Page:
Alan Smith, recovery from swine flu
Cochrane review on vitamin C and the common cold (may help if you are stressed or an athlete)
I.V Vitamin C for lung infections
I.V Vitamin C reducing mortality and kidney injury in sepsis, and a similar study here which showed a huge reduction in mortality.
Part two: Associate Prof Gabi Dachs - Vitamin C and cancer
This talk started with a discussion around the hallmarks of cancer. You can read about those here. Basically, they are the things that make cancer deadly, such as its ability to hide from the immune system, to use glucose like crazy and to infiltrate other tissues
HIF-1 is a transcription factor which could be considered the master regulator (mafia boss "Al") of many of the hallmarks of cancer. It is a target for cancer therapy and there are currently 41 novel HIF-1 inhibitor patents registered or pending. An example given was that HIF-1 inhibition decreases the cancer's ability to use glucose
Ascorbic acid also seems to act as a HIF-1 inhibitor
There is a 200 fold difference between vitamin C administered by I.V. and that taken orally (I assume difference in serum ascorbic acid levels attained, although I didn't write that down), however the peak level obtained after injection is short lived
There is a high incidence of inadequate intake in cancer patients and a higher percentage show measured deficiency. A figure mentioned was that three quarters of cancer patients have either inadequate or deficient measured ascorbic acid levels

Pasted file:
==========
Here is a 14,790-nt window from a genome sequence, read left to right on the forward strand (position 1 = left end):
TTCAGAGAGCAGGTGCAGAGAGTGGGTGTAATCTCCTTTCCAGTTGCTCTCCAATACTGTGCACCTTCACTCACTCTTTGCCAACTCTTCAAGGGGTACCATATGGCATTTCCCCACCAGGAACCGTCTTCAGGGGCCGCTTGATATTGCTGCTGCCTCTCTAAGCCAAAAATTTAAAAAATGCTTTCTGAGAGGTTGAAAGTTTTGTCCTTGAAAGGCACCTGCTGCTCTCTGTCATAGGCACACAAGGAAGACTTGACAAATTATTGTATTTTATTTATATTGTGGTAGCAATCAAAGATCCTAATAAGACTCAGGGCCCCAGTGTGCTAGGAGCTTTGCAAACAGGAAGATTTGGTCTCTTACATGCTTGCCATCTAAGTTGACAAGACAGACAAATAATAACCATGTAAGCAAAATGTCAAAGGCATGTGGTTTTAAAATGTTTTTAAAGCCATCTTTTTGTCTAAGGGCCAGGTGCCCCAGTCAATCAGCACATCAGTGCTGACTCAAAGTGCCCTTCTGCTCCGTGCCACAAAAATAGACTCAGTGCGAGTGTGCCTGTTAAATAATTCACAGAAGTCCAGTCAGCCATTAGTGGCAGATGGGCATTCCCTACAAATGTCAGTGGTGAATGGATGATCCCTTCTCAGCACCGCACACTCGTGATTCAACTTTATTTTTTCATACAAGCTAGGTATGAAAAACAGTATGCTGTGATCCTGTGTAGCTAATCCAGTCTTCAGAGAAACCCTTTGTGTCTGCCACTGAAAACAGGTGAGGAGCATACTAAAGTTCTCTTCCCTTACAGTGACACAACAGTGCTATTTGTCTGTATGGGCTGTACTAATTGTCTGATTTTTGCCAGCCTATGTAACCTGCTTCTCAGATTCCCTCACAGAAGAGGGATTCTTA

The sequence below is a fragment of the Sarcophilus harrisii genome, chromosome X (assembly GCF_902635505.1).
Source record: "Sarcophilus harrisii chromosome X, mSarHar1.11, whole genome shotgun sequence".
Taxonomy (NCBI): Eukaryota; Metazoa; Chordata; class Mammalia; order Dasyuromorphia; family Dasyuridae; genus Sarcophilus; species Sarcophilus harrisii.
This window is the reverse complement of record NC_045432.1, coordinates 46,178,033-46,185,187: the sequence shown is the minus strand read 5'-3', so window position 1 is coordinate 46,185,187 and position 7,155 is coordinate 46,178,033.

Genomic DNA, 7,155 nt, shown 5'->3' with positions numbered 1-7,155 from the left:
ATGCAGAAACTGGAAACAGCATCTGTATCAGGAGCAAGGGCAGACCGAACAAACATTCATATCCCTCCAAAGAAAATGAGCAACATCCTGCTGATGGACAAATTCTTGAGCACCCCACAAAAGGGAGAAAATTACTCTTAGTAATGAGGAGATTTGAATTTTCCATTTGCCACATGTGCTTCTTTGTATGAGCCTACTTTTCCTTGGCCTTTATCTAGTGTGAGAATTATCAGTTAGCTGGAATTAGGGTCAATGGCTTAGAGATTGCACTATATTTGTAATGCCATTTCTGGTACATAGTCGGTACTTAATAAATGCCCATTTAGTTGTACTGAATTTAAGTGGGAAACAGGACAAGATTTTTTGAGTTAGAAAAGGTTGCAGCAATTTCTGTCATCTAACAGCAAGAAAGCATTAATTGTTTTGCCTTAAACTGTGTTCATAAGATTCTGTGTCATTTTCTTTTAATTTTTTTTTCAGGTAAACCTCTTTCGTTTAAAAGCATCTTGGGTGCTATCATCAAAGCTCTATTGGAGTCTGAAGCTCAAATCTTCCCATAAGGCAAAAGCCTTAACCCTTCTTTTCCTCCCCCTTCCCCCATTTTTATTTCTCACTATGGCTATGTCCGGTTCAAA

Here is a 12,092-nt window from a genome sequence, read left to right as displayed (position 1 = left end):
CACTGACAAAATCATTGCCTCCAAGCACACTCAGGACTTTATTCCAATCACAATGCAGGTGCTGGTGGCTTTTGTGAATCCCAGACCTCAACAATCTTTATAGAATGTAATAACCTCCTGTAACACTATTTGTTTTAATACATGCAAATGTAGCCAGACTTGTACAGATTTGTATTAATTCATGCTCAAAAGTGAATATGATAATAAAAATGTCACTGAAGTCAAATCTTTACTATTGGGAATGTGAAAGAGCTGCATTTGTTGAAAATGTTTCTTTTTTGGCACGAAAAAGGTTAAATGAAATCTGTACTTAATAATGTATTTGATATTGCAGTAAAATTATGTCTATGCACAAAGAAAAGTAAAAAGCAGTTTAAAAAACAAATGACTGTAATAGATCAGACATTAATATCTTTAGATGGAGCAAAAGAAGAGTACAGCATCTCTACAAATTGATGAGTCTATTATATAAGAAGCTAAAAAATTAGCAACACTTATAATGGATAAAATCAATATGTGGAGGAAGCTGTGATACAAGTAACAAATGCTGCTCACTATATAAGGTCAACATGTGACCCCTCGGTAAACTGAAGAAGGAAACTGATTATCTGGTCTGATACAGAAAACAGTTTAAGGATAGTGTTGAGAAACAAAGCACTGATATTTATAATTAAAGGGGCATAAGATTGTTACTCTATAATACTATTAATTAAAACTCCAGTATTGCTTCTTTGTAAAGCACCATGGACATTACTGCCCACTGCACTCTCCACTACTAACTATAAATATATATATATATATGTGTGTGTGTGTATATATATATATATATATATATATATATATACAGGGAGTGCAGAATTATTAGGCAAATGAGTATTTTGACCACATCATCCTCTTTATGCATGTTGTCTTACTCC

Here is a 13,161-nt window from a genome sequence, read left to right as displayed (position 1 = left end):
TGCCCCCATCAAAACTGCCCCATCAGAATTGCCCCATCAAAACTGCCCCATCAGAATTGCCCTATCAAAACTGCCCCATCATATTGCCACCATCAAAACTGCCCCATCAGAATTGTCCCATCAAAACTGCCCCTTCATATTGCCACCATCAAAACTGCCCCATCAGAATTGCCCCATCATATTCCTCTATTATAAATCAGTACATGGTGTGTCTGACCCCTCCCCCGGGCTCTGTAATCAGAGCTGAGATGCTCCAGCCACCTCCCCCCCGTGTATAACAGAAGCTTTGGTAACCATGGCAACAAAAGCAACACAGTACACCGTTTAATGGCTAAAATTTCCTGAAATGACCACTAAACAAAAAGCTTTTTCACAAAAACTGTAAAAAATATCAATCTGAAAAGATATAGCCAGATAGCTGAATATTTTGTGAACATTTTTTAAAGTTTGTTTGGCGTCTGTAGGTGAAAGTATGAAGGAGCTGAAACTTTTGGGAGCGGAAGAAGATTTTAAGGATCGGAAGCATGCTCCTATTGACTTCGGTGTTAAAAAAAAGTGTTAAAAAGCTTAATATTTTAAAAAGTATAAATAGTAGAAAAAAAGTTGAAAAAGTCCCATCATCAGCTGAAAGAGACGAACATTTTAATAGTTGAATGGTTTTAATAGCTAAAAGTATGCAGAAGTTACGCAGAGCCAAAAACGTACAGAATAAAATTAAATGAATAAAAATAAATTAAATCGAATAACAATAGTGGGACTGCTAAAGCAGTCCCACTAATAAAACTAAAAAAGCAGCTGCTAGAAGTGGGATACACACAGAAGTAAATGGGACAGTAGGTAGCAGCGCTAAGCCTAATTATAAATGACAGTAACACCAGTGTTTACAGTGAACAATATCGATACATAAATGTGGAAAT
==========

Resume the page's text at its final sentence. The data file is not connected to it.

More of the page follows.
Samples from the Cancer Society tissue bank of bowel, uterus, kidney and breast cancer were tested. It was found that increased vitamin C in the tissue correlated with decreased levels of HIF-1
Another study (reference here) found increased six year survival time and decreased HIF-1 in those with tumours higher in vitamin C
A big question is how to get the vitamin C into the tumour. Early studies by Linus Pauling showed no effect with oral vitamin C
However, a recent study (forgot to record the reference, sorry - it might have been as yet unpublished data) using very high doses of intravenous vitamin C (70 g a day in bowel cancer patients for the four days immediately before their surgeries to remove the cancer) resulted in very high levels of vitamin C at the centre of the tumour and in the surrounding tissue. In the control group the centre of the tumour contained little to no vitamin C, and the tissue surrounding it was also deficient. This study did not look at HIF-1
There are a number of promising studies showing that higher vitamin C levels results in a less aggressive cancer. More studies are warranted in this area
The take-home message was that vitamin C intake is important, and that many people do not consume enough. The best thing you can do for your long-term health is to get your intake up above 200 mg a day and keep it there for the rest of your life.
So there you have it! If you were there and have anything to add please let me know. And if you are wondering like I was whether it's the gold was a green kiwi fruit that have more vitamin C, the correct answer is, the gold ones (somebody had to ask…).